Friday, April 27, 2018

My Assault on Reason

Late last Friday afternoon I thought I'd try implementing an idea on how to get the latest Penn State scandal revelations into the public discussion.  I thought I'd go to Reason's Hit and Run blog and post comments to most of their writers recent posts. So I commented on these posts and tried to make them at least tangentially related to the content covered:

How To Talk to People Who Think You're Evil and/or Insane: Podcast

The Hidden Legacy of Columbine: Ignorance About School Violence

Some California Cities Are Making It Harder to Quit Smoking

Southern Poverty Law Center Scraps Its Anti-Muslim Hate List

CDC, in Surveys It Never Bothered Making Public, Provides More Evidence That Plenty of Americans Innocently Defend Themselves with Guns

When I went back to look at them Saturday, I found that my comments had been deleted and that, while I was allowed to log in, I was not allowed to comment.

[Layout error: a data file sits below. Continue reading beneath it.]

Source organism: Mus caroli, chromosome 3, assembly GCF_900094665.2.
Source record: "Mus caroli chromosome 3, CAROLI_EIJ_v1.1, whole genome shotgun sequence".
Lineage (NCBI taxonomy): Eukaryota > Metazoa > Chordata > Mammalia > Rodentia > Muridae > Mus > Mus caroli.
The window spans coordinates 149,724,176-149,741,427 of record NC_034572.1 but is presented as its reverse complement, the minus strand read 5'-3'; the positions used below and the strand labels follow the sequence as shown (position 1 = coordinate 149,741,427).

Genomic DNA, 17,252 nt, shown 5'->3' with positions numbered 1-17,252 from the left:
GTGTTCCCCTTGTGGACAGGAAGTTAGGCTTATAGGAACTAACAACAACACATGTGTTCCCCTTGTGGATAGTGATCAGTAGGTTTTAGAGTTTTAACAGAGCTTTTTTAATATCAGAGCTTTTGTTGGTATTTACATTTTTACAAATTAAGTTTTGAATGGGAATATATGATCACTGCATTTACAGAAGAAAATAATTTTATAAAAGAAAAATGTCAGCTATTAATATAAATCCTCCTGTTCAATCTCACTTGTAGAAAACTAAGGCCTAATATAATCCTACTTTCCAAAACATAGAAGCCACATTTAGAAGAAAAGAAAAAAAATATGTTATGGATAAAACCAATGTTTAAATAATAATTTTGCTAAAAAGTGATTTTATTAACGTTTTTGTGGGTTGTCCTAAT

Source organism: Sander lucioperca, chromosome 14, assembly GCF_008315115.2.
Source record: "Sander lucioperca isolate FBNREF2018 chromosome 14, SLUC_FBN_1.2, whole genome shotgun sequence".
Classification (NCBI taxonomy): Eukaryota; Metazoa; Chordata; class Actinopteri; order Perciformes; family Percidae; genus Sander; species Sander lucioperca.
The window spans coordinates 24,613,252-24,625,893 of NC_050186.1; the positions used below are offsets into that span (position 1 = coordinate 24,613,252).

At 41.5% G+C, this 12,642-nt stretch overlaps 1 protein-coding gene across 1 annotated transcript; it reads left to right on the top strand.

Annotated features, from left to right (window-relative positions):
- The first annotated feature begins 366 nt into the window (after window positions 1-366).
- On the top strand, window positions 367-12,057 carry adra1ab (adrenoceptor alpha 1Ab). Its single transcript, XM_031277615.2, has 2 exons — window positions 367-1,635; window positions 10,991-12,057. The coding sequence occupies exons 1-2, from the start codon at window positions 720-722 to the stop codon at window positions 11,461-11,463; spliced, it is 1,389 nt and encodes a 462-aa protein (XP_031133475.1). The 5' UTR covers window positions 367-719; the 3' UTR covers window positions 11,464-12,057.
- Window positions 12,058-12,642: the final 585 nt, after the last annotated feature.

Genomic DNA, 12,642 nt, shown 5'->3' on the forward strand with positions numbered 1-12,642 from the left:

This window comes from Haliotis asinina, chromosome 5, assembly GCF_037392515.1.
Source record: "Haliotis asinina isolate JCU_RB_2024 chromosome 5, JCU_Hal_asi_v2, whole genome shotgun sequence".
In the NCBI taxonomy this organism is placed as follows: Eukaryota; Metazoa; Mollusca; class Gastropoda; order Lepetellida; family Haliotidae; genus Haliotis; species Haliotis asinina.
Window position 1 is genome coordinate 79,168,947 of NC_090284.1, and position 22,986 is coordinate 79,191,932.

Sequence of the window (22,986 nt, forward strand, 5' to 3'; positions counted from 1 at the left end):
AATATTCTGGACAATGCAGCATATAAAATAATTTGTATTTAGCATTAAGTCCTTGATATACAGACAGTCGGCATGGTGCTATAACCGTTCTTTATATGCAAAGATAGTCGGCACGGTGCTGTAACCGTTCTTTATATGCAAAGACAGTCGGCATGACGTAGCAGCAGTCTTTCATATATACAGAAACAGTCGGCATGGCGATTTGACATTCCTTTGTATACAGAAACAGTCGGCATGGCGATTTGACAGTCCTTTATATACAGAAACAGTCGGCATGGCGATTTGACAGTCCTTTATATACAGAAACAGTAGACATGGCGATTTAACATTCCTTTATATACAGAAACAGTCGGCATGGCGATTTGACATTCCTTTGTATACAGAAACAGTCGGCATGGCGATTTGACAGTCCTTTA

Friday, April 6, 2018

Ziegler's Amazon Review Gone -- Picture Remains

I recently read the book, Silent No More. My local library had it in a digital form that I could download to my computer, where it would remain on my computer until it expired on the due date. I also wrote an Amazon review. This is the book by victim number one in the case against Jerry Sandusky. While scrolling down the Amazon page for this book, I was happy to see a picture of John Ziegler waiting to assault the consciences of any of the principals of this case who happen to do the same. I even mentioned it in my review. But I couldn't find any way to click from this picture to the review.

Wednesday, March 28, 2018

What Kind of Guy is John Ziegler? Ask OJ

On the theme of canned facts (facts that are not reported), there are various reasons why relevant facts are canned, which include, being ignored, being suppressed or simply not being believed. Another reason is that they may have been forgotten. Since I've (to use the pejorative vernacular) bought into John Ziegler's narrative of the Penn State scandal, I thought I'd look into some of the other stuff that Ziegler's done in his journalistic career.